Living Bird Magazine
Living Bird Magazine
Spotted TowheePipilo maculatus
- ORDER: Passeriformes
- FAMILY: Passerellidae
The Spotted Towhee is a large, striking sparrow of sun-baked thickets of the West. When you catch sight of one, they’re gleaming black above (females are grayish brown), spotted and striped with brilliant white. Their warm rufous flanks match the dry leaves they spend their time hopping around in. The birds can be hard to see in the leaf litter, so your best chance for an unobstructed look at this handsome bird may be in the spring, when males climb into the shrub tops to sing their buzzy songs.More ID Info
Find This Bird
You can find Spotted Towhee by walking slowly along the edges of forests, thickets, and overgrown fields. Listen for the Spotted Towhee’s whiny, cat-like mew call, its rapid song, or simply any rustling the bird makes in dry leaves. Look low in shrubs or along the ground in places with rich leaf litter and dense stems.
- Toquí Moteado (Spanish)
- Tohi tacheté (French)
Spotted Towhees are likely to visit – or perhaps live in – your yard if you’ve got brushy, shrubby, or overgrown borders. If your feeders are near a vegetated edge, towhees may venture out to eat fallen seed. If you want to attract towhees to your feeders, consider sprinkling some seed on the ground, as this is where towhees prefer to feed. Find out more about what this bird likes to eat and what feeder is best by using the Project FeederWatch Common Feeder Birds bird list.
- Cool Facts
- Watch a Spotted Towhee feeding on the ground; you'll probably observe its two-footed, backwards-scratching hop. This "double-scratching" is used by a number of towhee and sparrow species to uncover the seeds and small invertebrates they feed on. One Spotted Towhee with an unusable, injured foot was observed hopping and scratching with one foot.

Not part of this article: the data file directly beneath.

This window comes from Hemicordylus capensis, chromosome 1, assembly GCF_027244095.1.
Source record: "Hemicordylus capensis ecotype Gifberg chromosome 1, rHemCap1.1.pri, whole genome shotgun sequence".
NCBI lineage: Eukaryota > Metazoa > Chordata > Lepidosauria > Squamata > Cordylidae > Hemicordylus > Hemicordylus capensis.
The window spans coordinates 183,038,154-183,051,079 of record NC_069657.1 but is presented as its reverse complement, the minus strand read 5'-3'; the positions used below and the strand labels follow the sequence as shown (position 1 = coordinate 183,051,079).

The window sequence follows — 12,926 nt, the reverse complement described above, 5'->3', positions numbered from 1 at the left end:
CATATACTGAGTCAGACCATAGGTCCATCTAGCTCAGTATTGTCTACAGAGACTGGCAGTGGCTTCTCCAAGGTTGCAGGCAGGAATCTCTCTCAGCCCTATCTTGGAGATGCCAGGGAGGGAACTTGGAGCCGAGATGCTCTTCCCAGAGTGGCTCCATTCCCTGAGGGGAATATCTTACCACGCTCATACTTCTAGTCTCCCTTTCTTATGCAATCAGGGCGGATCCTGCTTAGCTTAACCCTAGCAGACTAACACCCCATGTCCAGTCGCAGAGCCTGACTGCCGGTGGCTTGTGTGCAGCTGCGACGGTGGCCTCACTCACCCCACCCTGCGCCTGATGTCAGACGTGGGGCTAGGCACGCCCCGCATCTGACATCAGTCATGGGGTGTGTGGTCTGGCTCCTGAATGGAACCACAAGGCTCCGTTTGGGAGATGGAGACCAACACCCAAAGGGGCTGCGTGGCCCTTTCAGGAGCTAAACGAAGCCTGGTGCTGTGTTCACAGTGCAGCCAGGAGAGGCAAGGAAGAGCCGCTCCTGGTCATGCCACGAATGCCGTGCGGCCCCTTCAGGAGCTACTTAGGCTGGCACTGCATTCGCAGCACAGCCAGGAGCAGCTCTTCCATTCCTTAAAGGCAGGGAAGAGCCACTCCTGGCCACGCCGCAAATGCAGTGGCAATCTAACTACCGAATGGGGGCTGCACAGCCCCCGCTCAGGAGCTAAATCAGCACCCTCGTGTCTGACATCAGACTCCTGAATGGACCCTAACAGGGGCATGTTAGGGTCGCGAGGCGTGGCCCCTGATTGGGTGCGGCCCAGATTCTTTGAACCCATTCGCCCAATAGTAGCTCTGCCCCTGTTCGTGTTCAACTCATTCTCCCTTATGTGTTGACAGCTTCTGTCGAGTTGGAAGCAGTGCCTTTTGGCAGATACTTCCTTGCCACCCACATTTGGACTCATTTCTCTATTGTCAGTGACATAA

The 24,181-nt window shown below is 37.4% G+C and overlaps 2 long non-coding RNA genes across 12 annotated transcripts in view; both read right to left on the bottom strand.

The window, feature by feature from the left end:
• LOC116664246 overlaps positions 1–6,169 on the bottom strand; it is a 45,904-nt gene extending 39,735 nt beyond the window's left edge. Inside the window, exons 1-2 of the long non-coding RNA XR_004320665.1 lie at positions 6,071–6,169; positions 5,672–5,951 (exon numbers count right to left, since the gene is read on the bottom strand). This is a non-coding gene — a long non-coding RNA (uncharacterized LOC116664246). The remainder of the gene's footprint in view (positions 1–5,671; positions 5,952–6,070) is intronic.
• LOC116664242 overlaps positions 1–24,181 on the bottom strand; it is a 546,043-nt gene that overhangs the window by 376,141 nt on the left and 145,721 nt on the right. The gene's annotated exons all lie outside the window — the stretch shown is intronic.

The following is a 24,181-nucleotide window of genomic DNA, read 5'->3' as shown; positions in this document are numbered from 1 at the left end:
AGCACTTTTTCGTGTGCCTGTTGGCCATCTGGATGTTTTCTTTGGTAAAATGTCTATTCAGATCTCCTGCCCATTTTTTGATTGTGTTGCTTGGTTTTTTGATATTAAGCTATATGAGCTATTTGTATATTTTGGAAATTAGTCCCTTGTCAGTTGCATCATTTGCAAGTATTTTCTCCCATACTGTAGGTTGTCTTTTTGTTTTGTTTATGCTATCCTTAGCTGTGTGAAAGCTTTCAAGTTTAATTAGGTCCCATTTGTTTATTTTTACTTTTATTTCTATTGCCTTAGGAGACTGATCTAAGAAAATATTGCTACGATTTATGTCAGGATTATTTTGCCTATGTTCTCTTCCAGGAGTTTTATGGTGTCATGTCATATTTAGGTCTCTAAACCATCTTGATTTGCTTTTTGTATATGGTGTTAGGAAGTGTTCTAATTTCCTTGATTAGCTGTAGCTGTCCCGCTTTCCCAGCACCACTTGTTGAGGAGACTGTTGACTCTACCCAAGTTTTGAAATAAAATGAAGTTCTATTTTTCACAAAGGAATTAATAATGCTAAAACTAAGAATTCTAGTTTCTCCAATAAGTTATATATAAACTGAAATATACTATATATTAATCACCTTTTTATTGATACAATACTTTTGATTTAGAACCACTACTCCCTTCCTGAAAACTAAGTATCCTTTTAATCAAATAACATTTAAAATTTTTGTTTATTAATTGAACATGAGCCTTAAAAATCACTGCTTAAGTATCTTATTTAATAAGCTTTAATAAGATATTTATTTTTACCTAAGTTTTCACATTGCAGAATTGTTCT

- The Spotted Towhee and the very similar Eastern Towhee used to be considered the same species, the Rufous-sided Towhee. The two forms still occur together in the Great Plains, where they sometimes interbreed. This is a common evolutionary pattern in North American birds – a holdover from when the great ice sheets split the continent down the middle, isolating birds into eastern and western populations that eventually became new species.
- Early in the breeding season, male Spotted Towhees spend their mornings singing their hearts out, trying to attract a mate. Male towhees have been recorded spending 70 percent to 90 percent of their mornings singing. Almost as soon as they attract a mate, their attention shifts to other things, and they spend only about 5 percent of their time singing.
- Spotted Towhees live in drier habitats than Eastern Towhees. Some scientists have suggested that the bold white spots on Spotted Towhees’ backs help them blend in to the sun-dappled undergrowth.
- The oldest recorded Spotted Towhee was a male, and at least 11 years old when he was recaught and rereleased during banding operations in California.